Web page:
Qualifying for Medicaid is quite challenging. Persons seeking eligibility for the same can qualify through a number of methods. Unfortunately, there are various problems associated with qualifying for such programs. Medicaid has stringent resource and income limitations. Limited funding has caused a low availability of waiver ‘slots’ accessible. The answer to ‘Will lawsuit settlements affect Medicaid qualification?‘ is yes.
Often times people who are looking to become eligible for these programs have to undergo administrative appeals. These appeals are quite time consuming and stressful. For individuals who have a lawsuit settlement, the process is more challenging. Medicaid mainly looks at the resources and assets available to an individual to discern whether the resources are countable. Resources are considered to be available when the applicant can use the assets for maintenance and support. The money people receive from their settlement may or may not affect their government benefits. Medicaid is a program that could be affected depending on several factors.
Individuals receiving Supplemental Security Income (SSI) are likely to receive Medicaid benefits. SSI is classified as a means tested program. If any changes occur in assets or income of people receiving it, their SSI benefits are likely to be affected. Normally Medicaid benefits are dependent on people’s SSI eligibility. Simply said, if an individual is receiving SSI and they lose their eligibility, they would in turn lose their Medicaid eligibility. People with Medicaid who will receive a settlement, should know how lawsuit settlements can affect Medicaid qualification.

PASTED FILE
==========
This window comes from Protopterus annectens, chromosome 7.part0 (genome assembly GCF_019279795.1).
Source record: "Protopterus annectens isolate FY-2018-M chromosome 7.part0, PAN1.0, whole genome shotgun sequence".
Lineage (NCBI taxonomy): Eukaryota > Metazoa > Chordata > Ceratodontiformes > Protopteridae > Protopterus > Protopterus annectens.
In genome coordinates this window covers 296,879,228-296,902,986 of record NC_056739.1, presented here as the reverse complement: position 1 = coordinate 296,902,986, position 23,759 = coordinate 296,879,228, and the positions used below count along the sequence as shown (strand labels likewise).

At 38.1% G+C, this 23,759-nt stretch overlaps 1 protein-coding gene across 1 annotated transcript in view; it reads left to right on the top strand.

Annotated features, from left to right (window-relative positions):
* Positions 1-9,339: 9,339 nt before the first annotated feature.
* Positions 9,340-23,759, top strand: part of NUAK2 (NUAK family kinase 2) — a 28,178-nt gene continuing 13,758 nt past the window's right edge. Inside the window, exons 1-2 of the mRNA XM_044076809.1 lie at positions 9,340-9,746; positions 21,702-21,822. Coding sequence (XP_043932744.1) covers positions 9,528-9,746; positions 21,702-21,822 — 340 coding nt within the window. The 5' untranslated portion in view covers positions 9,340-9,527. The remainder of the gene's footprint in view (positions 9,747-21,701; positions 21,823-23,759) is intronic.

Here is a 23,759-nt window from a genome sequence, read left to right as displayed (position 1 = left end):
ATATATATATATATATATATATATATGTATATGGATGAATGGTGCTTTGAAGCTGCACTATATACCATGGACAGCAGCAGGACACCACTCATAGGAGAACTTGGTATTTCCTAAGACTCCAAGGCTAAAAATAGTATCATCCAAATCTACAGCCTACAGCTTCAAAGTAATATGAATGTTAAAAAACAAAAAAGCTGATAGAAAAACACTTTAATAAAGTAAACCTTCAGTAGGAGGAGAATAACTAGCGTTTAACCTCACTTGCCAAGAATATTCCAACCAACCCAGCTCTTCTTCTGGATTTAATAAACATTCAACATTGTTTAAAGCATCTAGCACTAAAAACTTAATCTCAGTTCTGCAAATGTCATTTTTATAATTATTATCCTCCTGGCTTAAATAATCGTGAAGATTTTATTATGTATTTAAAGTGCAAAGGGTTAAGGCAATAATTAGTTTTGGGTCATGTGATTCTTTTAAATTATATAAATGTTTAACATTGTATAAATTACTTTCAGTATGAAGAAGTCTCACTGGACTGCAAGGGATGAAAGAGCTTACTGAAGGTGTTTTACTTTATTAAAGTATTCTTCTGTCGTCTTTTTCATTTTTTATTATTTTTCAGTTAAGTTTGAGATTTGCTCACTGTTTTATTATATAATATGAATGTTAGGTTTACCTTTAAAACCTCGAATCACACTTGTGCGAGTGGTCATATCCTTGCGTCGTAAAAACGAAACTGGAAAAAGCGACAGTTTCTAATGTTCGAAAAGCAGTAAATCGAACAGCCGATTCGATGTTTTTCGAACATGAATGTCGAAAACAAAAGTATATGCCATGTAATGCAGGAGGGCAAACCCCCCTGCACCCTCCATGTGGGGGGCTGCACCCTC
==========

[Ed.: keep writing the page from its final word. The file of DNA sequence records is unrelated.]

The first step would be reporting the receipt of the money to the SSI program. This must be done within 10 days of receiving the settlement. After reporting, it would be advisable to contact or consult a reputable service to handle the matter. Medicaid considers assets or money from a lawsuit settlement to be income for the month it was received. Individuals who receive money or assets from a lawsuit, and the money or assets are more than their Medicaid benefits are likely to lose their Medicaid benefit for that month. If the money from a lawsuit is paid on a monthly basis, then if the amount paid is more than their Medicaid benefit, they are likely to lose their benefit for the months they will receive payment from a lawsuit settlement.
Lawsuit settlements affect Medicaid qualification one way or another. To get the best advice and options, people on Medicaid who will receive a lawsuit settlement, should seek professional assistance. Engaging services such as Felinton’s service is the best place to start.